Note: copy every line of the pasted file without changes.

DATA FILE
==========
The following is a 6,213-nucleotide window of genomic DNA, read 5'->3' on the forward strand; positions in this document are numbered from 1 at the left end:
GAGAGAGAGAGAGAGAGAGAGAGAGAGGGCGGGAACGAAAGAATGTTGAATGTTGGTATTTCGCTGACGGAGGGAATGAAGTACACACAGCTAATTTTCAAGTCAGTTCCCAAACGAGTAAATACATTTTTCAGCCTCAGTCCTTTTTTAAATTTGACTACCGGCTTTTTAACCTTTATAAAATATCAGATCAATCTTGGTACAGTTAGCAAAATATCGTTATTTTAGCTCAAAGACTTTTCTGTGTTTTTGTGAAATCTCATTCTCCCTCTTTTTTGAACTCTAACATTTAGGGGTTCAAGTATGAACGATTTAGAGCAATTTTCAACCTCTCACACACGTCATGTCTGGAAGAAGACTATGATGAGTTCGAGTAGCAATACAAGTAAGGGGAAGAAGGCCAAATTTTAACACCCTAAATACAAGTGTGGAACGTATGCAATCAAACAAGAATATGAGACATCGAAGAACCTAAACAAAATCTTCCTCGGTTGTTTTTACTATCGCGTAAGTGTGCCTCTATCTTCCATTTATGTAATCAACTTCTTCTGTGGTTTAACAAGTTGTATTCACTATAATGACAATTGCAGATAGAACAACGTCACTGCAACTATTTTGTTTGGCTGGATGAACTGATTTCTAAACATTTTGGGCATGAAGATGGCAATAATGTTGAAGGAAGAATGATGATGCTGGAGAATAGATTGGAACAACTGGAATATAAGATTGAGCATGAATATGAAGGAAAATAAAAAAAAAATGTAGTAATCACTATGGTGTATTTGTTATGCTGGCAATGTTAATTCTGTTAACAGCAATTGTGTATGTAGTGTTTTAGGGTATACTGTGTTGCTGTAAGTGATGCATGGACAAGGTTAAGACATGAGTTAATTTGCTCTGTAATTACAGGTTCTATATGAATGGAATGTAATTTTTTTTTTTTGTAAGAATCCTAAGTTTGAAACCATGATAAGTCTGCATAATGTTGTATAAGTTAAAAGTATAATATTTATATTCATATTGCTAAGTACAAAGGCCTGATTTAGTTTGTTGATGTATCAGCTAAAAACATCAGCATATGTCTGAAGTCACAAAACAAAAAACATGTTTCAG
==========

The following is a 6,213-nucleotide window of genomic DNA, read 5'->3' on the forward strand; positions in this document are numbered from 1 at the left end:
GAGAGAGAGAGAGAGAGAGAGAGAGAGGGCGGGAACGAAAGAATGTTGAATGTTGGTATTTCGCTGACGGAGGGAATGAAGTACACACAGCTAATTTTCAAGTCAGTTCCCAAACGAGTAAATACATTTTTCAGCCTCAGTCCTTTTTTAAATTTGACTACCGGCTTTTTAACCTTTATAAAATATCAGATCAATCTTGGTACAGTTAGCAAAATATCGTTATTTTAGCTCAAAGACTTTTCTGTGTTTTTGTGAAATCTCATTCTCCCTCTTTTTTGAACTCTAACATTTAGGGGTTCAAGTATGAACGATTTAGAGCAATTTTCAACCTCTCACACACGTCATGTCTGGAAGAAGACTATGATGAGTTCGAGTAGCAATACAAGTAAGGGGAAGAAGGCCAAATTTTAACACCCTAAATACAAGTGTGGAACGTATGCAATCAAACAAGAATATGAGACATCGAAGAACCTAAACAAAATCTTCCTCGGTTGTTTTTACTATCGCGTAAGTGTGCCTCTATCTTCCATTTATGTAATCAACTTCTTCTGTGGTTTAACAAGTTGTATTCACTATAATGACAATTGCAGATAGAACAACGTCACTGCAACTATTTTGTTTGGCTGGATGAACTGATTTCTAAACATTTTGGGCATGAAGATGGCAATAATGTTGAAGGAAGAATGATGATGCTGGAGAATAGATTGGAACAACTGGAATATAAGATTGAGCATGAATATGAAGGAAAATAAAAAAAAAATGTAGTAATCACTATGGTGTATTTGTTATGCTGGCAATGTTAATTCTGTTAACAGCAATTGTGTATGTAGTGTTTTAGGGTATACTGTGTTGCTGTAAGTGATGCATGGACAAGGTTAAGACATGAGTTAATTTGCTCTGTAATTACAGGTTCTATATGAATGGAATGTAATTTTTTTTTTTTGTAAGAATCCTAAGTTTGAAACCATGATAAGTCTGCATAATGTTGTATAAGTTAAAAGTATAATATTTATATTCATATTGCTAAGTACAAAGGCCTGATTTAGTTTGTTGATGTATCAGCTAAAAACATCAGCATATGTCTGAAGTCACAAAACAAAAAACATGTTTCAG